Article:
NASA's Artemis I mega moon rocket heads back to the pad ahead of third launch attempt
By Jackie Wattles and Ashley Strickland, CNNUpdated: Fri, 04 Nov 2022 04:29:53 GMTSource: CNNThe hulking rocket at the heart of NASA's plans to return humans to the moon is headed back to the lauBy Jackie Wattles and Ashley Strickland, CNN
Updated: Fri, 04 Nov 2022 04:29:53 GMT
The hulking rocket at the heart of NASA's plans to return humans to the moon is headed back to the launchpad Friday as the space agency gears up for another attempt to get the Artemis I mission off the ground.
Liftoff of the uncrewed test mission is slated for November 14, with a 69-minute launch window that opens at 12:07 a.m. ET. The launch will stream live on NASA's website.
The Space Launch System, or SLS, rocket began the hours-long process of trekking 4 miles (6.4 kilometers) from its indoor shelter to Pad 39B at NASA's Kennedy Space Center in Florida late Thursday evening.
The rocket had been stowed away for weeks after issues with fuel leaks that thwarted the first two launch attempts and then a hurricane rolled through Florida, forcing the rocket to vacate the launchpad and head for safety.
The Artemis team again is monitoring a storm that could be heading toward Florida but feels confident to move ahead with rollout to the launchpad, said Jim Free, associate administrator for NASA's Exploration Systems Development Mission Directorate.
The unnamed storm could develop near Puerto Rico over the weekend and will slowly move northwest early next week, said meteorologist Mark Burger, the launch weather officer with the US Air Force at Cape Canaveral.
"The National Hurricane Center just has a 30% chance of it becoming a named storm," Burger said. "However, that being said, the models are very consistent on developing some sort of a low pressure."
Weather officers don't anticipate it becoming a strong system, but they will watch for potential impacts into the middle of next week, he said.
Returning the 322-foot-tall (98-meter-tall) SLS rocket to the nearby Vehicle Assembly Building, or VAB, gave engineers a chance to take a deeper look at issues that have been plaguing the rocket and to perform maintenance.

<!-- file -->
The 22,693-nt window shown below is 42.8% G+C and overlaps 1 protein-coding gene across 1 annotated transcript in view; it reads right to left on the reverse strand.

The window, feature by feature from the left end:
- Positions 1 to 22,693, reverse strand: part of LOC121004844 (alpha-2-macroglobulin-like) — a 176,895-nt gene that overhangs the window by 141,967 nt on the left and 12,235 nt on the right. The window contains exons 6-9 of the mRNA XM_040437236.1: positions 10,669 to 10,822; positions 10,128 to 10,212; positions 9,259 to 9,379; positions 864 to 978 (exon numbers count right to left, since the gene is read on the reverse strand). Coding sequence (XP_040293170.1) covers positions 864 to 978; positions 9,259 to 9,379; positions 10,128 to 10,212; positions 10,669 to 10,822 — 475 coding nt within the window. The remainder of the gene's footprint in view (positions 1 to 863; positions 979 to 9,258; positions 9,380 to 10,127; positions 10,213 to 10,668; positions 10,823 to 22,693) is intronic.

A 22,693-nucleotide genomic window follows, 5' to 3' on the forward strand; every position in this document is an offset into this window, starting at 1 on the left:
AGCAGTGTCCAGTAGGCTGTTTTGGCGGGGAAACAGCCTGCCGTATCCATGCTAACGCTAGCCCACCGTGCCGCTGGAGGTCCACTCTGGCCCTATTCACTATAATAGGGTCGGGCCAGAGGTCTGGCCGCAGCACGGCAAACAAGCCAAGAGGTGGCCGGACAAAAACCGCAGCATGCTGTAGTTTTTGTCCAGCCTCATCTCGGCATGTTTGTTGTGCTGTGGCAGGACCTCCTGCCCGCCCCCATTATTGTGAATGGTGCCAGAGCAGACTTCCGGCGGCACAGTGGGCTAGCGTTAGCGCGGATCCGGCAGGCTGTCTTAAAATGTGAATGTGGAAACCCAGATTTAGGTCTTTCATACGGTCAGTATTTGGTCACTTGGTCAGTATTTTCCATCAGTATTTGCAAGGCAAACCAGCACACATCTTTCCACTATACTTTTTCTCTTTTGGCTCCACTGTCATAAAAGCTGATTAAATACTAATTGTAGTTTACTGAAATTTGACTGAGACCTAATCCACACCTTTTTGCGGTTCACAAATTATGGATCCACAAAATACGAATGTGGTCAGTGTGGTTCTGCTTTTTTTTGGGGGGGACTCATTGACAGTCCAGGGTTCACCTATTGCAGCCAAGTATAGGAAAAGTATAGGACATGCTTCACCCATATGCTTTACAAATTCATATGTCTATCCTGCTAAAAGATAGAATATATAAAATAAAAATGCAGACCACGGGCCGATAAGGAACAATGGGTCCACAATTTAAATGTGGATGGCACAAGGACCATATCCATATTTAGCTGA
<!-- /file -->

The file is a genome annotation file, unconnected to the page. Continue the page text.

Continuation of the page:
In September, NASA raced against the clock to get Artemis I off the ground because there was a risk of draining batteries essential to the mission if it spent too long on the launchpad without liftoff. Engineers were able to recharge or replace batteries throughout the rocket and the Orion spacecraft atop it as they sat in the VAB.
The overall goal of NASA's Artemis program is to return humans to the moon for the first time in half a century. And the Artemis I mission — expected to be the first of many — will lay the groundwork, testing the rocket and spacecraft and all their subsystems to ensure they are safe enough for astronauts to fly to the moon and back.
But getting this first mission off the ground has been trying. The SLS rocket, which cost roughly $4 billion, ran into problems as it was loaded with super-chilled liquid hydrogen, springing a series of leaks. A faulty sensor also gave inaccurate readings as the rocket attempted to "condition" its engines, a process that cools the engines down so they're not shocked by the temperatures of its super-chilled fuel.
NASA has worked to troubleshoot both issues. The Artemis team decided to mask the faulty sensor, essentially ignoring the data it puts out. And following the second launch attempt in September, the space agency ran another ground test when the rocket was still on the launchpad.
The purpose of the cryogenic demonstration was to test the seals and use updated "kinder and gentler" loading procedures of the supercold propellant, which is what the rocket would experience on launch day. While the test didn't go exactly as planned, NASA said it met all its objectives.
NASA officials again emphasized that these delays and technical issues don't necessarily point to a significant problem with the rocket.
Before the SLS, NASA's space shuttle program, which flew for 30 years, endured frequent scrubbed launches. SpaceX's Falcon rockets also have a history of scrubs for mechanical or technical issues.
"I do want to reflect on the fact that this is a challenging mission," Free said. "We've seen challenges just getting all our systems to work together and that's why we do a flight test. It's about going after the things that can't be modeled. And we're learning by taking more risk on this mission before we put crew on there."
The Artemis I mission is expected to pave the way for other missions to the moon. After takeoff, the Orion capsule, which is designed to carry astronauts and sits atop the rocket during liftoff, will separate as it reaches space. It'll fly empty for this mission, apart from a couple of mannequins. The Orion capsule will spend a few days maneuvering out to the moon before entering its orbit and beginning the trek back home days later.
Overall, the mission is expected to last for 25 days, with the Orion capsule's splashdown in the Pacific Ocean off San Diego set for December 9.
The purpose of the journey is to gather data and test out the hardware, navigation and other systems to ensure both the SLS rocket and Orion capsule are ready to host astronauts. The Artemis program aims to land the first woman and first person of color on the lunar surface this decade.
The Artemis II mission, slated for 2024, is expected to follow a similar flight path around the moon but will have crew on board. And in 2025, Artemis III is expected to land astronauts on the lunar surface for the first time since NASA's Apollo program.